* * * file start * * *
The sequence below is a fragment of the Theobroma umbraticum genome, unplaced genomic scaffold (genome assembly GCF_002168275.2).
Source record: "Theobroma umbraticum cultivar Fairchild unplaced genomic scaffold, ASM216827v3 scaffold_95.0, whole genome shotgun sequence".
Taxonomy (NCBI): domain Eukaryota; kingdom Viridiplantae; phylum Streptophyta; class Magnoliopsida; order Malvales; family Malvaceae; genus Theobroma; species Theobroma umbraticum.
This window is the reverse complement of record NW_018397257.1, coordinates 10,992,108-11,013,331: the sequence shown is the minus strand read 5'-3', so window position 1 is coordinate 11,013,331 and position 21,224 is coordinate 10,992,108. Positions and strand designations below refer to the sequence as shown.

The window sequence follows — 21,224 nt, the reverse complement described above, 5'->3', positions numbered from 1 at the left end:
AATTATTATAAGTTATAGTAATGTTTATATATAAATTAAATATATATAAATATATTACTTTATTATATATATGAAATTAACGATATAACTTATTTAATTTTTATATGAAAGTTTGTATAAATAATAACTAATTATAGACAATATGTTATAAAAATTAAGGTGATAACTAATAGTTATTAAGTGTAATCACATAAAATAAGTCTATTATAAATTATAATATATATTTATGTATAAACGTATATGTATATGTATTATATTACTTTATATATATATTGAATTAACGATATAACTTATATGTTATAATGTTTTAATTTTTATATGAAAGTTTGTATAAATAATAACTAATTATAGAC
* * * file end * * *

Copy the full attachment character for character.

The sequence below is a fragment of the Theobroma umbraticum genome, unplaced genomic scaffold (genome assembly GCF_002168275.2).
Source record: "Theobroma umbraticum cultivar Fairchild unplaced genomic scaffold, ASM216827v3 scaffold_95.0, whole genome shotgun sequence".
Taxonomy (NCBI): domain Eukaryota; kingdom Viridiplantae; phylum Streptophyta; class Magnoliopsida; order Malvales; family Malvaceae; genus Theobroma; species Theobroma umbraticum.
This window is the reverse complement of record NW_018397257.1, coordinates 10,992,108-11,013,331: the sequence shown is the minus strand read 5'-3', so window position 1 is coordinate 11,013,331 and position 21,224 is coordinate 10,992,108. Positions and strand designations below refer to the sequence as shown.

The window sequence follows — 21,224 nt, the reverse complement described above, 5'->3', positions numbered from 1 at the left end:
AATTATTATAAGTTATAGTAATGTTTATATATAAATTAAATATATATAAATATATTACTTTATTATATATATGAAATTAACGATATAACTTATTTAATTTTTATATGAAAGTTTGTATAAATAATAACTAATTATAGACAATATGTTATAAAAATTAAGGTGATAACTAATAGTTATTAAGTGTAATCACATAAAATAAGTCTATTATAAATTATAATATATATTTATGTATAAACGTATATGTATATGTATTATATTACTTTATATATATATTGAATTAACGATATAACTTATATGTTATAATGTTTTAATTTTTATATGAAAGTTTGTATAAATAATAACTAATTATAGAC